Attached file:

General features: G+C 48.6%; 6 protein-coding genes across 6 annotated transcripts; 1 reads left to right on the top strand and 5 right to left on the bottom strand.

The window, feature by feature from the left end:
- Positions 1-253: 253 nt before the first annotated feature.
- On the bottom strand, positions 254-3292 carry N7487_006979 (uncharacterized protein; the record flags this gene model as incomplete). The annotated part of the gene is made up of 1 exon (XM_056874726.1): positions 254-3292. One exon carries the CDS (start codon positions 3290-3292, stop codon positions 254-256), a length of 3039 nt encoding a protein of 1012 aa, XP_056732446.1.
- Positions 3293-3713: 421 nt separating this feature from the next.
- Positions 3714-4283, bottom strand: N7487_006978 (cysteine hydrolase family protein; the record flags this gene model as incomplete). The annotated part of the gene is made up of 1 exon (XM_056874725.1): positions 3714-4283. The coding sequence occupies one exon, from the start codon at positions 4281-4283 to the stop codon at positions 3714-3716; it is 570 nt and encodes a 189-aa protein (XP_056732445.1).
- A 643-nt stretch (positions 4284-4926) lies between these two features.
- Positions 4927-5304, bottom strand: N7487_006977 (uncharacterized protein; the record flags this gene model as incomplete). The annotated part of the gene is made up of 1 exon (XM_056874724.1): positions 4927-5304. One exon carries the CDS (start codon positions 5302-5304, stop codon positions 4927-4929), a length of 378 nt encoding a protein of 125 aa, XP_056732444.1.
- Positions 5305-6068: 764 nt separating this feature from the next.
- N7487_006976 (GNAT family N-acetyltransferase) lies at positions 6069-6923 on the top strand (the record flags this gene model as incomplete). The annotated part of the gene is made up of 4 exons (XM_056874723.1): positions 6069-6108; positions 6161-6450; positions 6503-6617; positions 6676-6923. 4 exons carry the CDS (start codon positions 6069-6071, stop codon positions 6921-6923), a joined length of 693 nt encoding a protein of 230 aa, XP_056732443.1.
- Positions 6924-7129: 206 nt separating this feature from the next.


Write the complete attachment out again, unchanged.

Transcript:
General features: G+C 48.6%; 6 protein-coding genes across 6 annotated transcripts; 1 reads left to right on the top strand and 5 right to left on the bottom strand.

The window, feature by feature from the left end:
- Positions 1-253: 253 nt before the first annotated feature.
- On the bottom strand, positions 254-3292 carry N7487_006979 (uncharacterized protein; the record flags this gene model as incomplete). The annotated part of the gene is made up of 1 exon (XM_056874726.1): positions 254-3292. One exon carries the CDS (start codon positions 3290-3292, stop codon positions 254-256), a length of 3039 nt encoding a protein of 1012 aa, XP_056732446.1.
- Positions 3293-3713: 421 nt separating this feature from the next.
- Positions 3714-4283, bottom strand: N7487_006978 (cysteine hydrolase family protein; the record flags this gene model as incomplete). The annotated part of the gene is made up of 1 exon (XM_056874725.1): positions 3714-4283. The coding sequence occupies one exon, from the start codon at positions 4281-4283 to the stop codon at positions 3714-3716; it is 570 nt and encodes a 189-aa protein (XP_056732445.1).
- A 643-nt stretch (positions 4284-4926) lies between these two features.
- Positions 4927-5304, bottom strand: N7487_006977 (uncharacterized protein; the record flags this gene model as incomplete). The annotated part of the gene is made up of 1 exon (XM_056874724.1): positions 4927-5304. One exon carries the CDS (start codon positions 5302-5304, stop codon positions 4927-4929), a length of 378 nt encoding a protein of 125 aa, XP_056732444.1.
- Positions 5305-6068: 764 nt separating this feature from the next.
- N7487_006976 (GNAT family N-acetyltransferase) lies at positions 6069-6923 on the top strand (the record flags this gene model as incomplete). The annotated part of the gene is made up of 4 exons (XM_056874723.1): positions 6069-6108; positions 6161-6450; positions 6503-6617; positions 6676-6923. 4 exons carry the CDS (start codon positions 6069-6071, stop codon positions 6921-6923), a joined length of 693 nt encoding a protein of 230 aa, XP_056732443.1.
- Positions 6924-7129: 206 nt separating this feature from the next.